That the 1611 King James Bible once exerted a profound influence on American literature is as inarguable as observing, along with Robert Alter, that there has been a “general erosion of a sense of literary language.” He suggests no causal connection, simply noting that serious literature and a literary voice once honed by letter writing have given way to novels that are “flat and banal” and “the high-speed shortcut language of e-mail and text messaging.” Alter writes that we are losing “one of the keen pleasures in the reading experience.”
Consider one of the more exhilarating passages from Herman Melville’s Moby-Dick (1851), in which the doomed Captain Ahab rails against savage nature but ultimately acknowledges his unbreakable connection to the sea: “Then hail, for ever hail, O sea, in whose eternal tossings the wild fowl finds his only rest. Born of earth, yet suckled by the sea; though hill and valley mothered me, ye billows are my foster-brothers.” Though Melville marshals other influences (there is more than a touch of King Lear in the passage’s sensibility, for instance), his rhythm and syntax—“born of earth, yet suckled by the sea,” “ye billows”—are borrowed from the formal language of the Bible.
Another great 19th-century stylist, Abraham Lincoln, understood how using deliberately archaic flourishes such as “four score and seven years ago” could not just heighten oratory but lend what Alter calls “a strong note of biblical authority.” Although only one phrase in the Gettysburg Address is a direct quotation from the King James Bible—“shall not perish from the earth”—its inclusion lends Lincoln’s American English reach and resonance. In his second inaugural address, Lincoln speaks of how strange it may seem “that any men should dare to ask a just God’s assistance in wringing their bread from the sweat of other men’s faces, but let us judge not, that we may be not judged.” Linking a reference to slavery to a modified quotation of Luke 6:37 (from the Beatitudes) that occurs just after Jesus’ injunction to “love your enemies” underscores for Alter how much the moral authority of the 1865 Lincoln speech was made possible by the language of the Bible. “At a cultural moment when the biblical text . . . was a constant presence in American life, the idioms and diction and syntax incised in collective memory through the King James translation became a wellspring of eloquence.”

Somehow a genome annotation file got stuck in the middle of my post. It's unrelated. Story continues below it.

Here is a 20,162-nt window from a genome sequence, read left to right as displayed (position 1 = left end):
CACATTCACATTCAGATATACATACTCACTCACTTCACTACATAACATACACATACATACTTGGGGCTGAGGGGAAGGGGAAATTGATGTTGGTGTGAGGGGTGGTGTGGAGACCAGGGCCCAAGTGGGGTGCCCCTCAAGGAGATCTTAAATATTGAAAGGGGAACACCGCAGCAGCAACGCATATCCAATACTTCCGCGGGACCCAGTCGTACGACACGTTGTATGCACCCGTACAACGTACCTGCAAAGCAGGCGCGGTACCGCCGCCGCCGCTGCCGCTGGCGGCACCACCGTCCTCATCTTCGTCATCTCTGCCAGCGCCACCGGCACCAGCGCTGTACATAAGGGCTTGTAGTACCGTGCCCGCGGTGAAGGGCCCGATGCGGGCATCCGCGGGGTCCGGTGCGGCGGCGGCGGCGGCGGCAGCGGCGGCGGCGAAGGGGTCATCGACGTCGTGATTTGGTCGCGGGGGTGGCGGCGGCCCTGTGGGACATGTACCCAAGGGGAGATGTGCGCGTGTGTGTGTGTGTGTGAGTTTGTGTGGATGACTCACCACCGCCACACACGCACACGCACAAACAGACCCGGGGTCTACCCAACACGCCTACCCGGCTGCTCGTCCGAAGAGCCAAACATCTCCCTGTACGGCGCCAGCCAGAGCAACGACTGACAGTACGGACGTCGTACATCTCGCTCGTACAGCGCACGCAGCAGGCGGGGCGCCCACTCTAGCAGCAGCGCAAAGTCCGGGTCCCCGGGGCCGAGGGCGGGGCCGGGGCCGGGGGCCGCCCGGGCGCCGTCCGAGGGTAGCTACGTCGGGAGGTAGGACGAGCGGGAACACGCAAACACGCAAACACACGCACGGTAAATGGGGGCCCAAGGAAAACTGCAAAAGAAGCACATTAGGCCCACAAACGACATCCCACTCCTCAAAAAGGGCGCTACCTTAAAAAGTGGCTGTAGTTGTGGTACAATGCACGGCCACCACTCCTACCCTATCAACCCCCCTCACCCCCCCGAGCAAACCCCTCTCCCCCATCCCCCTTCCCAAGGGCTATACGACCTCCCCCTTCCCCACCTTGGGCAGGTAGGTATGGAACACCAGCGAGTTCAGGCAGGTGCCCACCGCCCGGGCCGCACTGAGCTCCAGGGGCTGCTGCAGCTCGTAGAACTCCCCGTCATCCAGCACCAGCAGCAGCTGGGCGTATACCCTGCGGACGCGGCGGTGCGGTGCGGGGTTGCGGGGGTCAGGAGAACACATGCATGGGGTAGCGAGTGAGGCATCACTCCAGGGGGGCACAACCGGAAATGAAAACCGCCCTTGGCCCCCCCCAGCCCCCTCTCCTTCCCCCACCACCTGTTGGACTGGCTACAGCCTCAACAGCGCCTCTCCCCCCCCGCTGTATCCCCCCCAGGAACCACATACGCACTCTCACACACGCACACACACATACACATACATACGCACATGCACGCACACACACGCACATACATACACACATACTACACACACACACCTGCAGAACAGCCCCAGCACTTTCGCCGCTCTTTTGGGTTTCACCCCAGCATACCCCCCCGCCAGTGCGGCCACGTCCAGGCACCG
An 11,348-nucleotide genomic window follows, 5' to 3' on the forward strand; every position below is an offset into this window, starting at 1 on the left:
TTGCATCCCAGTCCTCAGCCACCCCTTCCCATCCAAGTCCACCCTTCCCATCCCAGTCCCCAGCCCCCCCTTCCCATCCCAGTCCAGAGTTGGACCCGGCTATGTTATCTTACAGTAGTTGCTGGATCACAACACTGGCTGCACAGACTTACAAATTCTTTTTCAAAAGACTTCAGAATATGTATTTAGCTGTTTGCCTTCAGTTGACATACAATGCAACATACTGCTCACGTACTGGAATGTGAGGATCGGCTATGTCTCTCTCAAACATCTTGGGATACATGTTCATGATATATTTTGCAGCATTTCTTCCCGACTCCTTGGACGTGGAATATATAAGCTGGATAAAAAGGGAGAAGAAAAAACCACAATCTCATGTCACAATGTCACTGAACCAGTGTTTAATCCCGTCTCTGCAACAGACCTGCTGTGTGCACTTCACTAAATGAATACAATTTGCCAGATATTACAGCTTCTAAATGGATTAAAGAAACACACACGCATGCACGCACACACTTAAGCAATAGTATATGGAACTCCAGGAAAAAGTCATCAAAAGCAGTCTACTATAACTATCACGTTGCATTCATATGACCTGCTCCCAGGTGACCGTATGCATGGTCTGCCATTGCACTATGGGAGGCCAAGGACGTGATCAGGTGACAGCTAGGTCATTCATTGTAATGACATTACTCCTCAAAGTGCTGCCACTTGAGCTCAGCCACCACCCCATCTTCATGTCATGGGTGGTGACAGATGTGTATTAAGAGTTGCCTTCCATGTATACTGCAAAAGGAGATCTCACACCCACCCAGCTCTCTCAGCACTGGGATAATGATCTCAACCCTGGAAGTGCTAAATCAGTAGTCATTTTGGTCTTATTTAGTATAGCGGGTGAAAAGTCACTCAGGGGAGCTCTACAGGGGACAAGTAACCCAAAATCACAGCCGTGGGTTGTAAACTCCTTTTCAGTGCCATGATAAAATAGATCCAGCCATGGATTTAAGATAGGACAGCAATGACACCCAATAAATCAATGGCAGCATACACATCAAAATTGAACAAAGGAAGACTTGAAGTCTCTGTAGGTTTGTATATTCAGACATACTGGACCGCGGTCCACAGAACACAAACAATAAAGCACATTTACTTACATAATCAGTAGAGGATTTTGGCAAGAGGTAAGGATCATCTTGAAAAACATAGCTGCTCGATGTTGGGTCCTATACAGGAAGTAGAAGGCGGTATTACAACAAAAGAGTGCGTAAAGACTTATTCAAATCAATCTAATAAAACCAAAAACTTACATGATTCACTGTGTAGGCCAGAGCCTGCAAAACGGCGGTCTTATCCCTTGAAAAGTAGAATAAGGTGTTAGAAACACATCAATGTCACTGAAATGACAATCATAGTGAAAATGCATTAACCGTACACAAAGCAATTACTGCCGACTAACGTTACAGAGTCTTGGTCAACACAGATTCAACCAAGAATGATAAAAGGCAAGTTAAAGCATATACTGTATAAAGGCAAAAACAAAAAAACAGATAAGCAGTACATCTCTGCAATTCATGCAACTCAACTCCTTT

Alter, who teaches Hebrew and comparative literature at the University of California, Berkeley, identifies William Faulkner as the last major American writer to be strongly influenced by the King James Version, though more thematically than linguistically. In such novels as Absalom, Absalom! (1936)and The Sound and the Fury (1929),Faulkner’s biblical allusions not only provide signposts to the morality of key characters in fictional Yoknapatawpha County but also add allegorical weight to his contemporary dramas.
Has appreciation of the literary style of writers such as Faulkner or Melville vanished forever? Alter laments that “teachers of literature and their hapless students have tended to look right through style to the purported grounding of the text in one ideology or another.” They and others are missing the “deep pleasure” of the “play of style in fiction,” and the fine mental connections and discriminations it affords.
Photo credit: Paul L McCord Jr via flickr